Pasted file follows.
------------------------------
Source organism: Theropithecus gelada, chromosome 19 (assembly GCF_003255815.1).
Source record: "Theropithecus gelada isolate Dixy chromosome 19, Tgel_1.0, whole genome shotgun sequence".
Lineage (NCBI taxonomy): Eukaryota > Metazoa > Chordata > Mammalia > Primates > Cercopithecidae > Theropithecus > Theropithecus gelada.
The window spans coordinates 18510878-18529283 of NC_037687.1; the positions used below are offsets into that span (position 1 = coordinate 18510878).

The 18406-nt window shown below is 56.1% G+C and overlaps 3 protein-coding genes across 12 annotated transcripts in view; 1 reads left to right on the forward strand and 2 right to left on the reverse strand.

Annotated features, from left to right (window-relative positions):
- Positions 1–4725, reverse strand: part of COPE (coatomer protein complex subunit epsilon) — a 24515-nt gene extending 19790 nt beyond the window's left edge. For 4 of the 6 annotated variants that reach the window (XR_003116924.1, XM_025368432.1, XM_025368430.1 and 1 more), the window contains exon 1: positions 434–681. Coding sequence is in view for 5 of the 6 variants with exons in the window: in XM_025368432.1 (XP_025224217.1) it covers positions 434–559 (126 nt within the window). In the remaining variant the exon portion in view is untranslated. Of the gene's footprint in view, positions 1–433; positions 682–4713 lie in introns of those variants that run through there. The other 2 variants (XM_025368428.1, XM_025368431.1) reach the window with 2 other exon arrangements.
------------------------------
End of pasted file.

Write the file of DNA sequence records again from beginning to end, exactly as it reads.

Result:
Source organism: Theropithecus gelada, chromosome 19 (assembly GCF_003255815.1).
Source record: "Theropithecus gelada isolate Dixy chromosome 19, Tgel_1.0, whole genome shotgun sequence".
Lineage (NCBI taxonomy): Eukaryota > Metazoa > Chordata > Mammalia > Primates > Cercopithecidae > Theropithecus > Theropithecus gelada.
The window spans coordinates 18510878-18529283 of NC_037687.1; the positions used below are offsets into that span (position 1 = coordinate 18510878).

The 18406-nt window shown below is 56.1% G+C and overlaps 3 protein-coding genes across 12 annotated transcripts in view; 1 reads left to right on the forward strand and 2 right to left on the reverse strand.

Annotated features, from left to right (window-relative positions):
- Positions 1–4725, reverse strand: part of COPE (coatomer protein complex subunit epsilon) — a 24515-nt gene extending 19790 nt beyond the window's left edge. For 4 of the 6 annotated variants that reach the window (XR_003116924.1, XM_025368432.1, XM_025368430.1 and 1 more), the window contains exon 1: positions 434–681. Coding sequence is in view for 5 of the 6 variants with exons in the window: in XM_025368432.1 (XP_025224217.1) it covers positions 434–559 (126 nt within the window). In the remaining variant the exon portion in view is untranslated. Of the gene's footprint in view, positions 1–433; positions 682–4713 lie in introns of those variants that run through there. The other 2 variants (XM_025368428.1, XM_025368431.1) reach the window with 2 other exon arrangements.